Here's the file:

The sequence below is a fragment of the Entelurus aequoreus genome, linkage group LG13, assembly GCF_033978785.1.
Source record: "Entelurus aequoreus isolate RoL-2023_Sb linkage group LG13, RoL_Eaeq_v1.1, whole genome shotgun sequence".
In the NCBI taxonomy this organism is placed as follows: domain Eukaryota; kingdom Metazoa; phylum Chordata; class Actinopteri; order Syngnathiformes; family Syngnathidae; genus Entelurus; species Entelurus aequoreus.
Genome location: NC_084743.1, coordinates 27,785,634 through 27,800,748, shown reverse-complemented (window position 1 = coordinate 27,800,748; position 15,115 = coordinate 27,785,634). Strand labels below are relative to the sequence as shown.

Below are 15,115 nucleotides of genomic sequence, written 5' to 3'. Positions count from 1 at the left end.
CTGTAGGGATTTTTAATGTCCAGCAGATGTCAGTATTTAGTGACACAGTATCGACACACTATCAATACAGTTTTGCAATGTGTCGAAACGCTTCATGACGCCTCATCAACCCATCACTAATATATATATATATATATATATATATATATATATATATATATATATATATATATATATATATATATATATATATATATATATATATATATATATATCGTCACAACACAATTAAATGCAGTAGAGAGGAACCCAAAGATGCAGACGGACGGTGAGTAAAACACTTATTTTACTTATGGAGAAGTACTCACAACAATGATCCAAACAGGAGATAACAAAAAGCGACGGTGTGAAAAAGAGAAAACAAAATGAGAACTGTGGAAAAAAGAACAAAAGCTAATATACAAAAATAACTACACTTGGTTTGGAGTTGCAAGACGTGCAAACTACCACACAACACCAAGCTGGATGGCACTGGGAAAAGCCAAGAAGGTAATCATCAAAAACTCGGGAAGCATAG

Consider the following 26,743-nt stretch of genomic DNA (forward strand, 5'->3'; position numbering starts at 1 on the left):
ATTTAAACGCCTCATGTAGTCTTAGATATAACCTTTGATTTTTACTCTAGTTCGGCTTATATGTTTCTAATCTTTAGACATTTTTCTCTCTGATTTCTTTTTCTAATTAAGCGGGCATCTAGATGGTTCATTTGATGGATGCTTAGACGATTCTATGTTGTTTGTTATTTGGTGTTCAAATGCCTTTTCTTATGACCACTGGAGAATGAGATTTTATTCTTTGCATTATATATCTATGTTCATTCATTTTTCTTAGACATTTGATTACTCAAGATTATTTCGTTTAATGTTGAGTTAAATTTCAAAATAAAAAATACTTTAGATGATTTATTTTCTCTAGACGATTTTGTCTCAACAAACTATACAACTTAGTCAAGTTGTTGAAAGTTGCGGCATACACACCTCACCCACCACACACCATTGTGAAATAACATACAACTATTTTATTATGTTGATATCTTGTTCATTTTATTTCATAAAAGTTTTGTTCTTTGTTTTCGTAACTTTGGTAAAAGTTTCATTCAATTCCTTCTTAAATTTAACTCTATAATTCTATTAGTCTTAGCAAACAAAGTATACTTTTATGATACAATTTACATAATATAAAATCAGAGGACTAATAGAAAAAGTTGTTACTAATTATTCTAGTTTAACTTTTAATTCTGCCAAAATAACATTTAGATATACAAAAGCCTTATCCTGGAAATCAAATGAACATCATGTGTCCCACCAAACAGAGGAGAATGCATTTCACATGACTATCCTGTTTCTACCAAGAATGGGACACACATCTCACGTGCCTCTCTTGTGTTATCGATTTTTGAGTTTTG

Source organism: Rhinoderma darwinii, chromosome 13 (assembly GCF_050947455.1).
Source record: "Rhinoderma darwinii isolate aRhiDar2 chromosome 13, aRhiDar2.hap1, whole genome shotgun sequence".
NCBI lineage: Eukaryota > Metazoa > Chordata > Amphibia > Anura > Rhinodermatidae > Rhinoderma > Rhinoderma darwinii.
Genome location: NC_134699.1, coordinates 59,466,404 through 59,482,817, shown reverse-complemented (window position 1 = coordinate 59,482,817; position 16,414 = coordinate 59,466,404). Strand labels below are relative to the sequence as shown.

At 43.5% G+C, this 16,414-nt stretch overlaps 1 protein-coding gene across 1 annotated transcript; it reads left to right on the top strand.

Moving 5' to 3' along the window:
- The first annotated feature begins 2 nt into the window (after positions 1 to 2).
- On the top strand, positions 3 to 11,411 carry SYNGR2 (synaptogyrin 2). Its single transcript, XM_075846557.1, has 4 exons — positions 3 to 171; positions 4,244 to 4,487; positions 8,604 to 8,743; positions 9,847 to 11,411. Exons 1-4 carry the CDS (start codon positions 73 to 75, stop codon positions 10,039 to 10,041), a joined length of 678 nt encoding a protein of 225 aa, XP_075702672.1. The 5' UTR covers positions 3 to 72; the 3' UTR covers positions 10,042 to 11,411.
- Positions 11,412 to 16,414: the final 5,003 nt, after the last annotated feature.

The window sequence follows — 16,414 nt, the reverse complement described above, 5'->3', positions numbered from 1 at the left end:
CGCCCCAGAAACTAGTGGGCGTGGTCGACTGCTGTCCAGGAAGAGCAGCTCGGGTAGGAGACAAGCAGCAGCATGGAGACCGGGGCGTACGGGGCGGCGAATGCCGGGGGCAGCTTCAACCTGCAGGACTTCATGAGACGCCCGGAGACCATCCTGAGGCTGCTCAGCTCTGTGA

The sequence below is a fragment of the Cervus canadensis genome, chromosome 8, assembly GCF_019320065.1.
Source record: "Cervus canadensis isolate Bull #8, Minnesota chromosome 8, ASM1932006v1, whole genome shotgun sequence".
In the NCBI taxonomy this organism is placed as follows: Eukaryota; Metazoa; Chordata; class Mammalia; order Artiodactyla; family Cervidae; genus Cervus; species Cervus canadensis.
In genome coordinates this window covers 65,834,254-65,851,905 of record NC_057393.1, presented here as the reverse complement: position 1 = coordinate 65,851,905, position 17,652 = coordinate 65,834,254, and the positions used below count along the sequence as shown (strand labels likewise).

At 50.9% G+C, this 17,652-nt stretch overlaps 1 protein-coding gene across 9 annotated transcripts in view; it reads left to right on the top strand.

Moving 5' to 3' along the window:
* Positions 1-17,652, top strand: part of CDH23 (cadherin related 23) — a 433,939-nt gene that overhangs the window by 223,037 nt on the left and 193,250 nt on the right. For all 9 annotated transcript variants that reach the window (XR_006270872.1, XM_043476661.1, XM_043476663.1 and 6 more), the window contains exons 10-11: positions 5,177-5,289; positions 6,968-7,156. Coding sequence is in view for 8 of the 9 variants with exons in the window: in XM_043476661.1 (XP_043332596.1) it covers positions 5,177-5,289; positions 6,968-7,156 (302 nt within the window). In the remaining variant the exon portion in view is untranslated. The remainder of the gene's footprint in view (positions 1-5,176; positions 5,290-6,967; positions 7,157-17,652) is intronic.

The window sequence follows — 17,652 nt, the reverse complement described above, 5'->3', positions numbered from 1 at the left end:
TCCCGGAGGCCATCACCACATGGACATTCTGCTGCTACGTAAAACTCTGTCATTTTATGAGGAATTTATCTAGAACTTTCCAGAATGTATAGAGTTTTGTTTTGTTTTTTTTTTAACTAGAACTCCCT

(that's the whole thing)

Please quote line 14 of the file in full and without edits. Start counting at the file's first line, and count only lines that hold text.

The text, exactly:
Moving 5' to 3' along the window: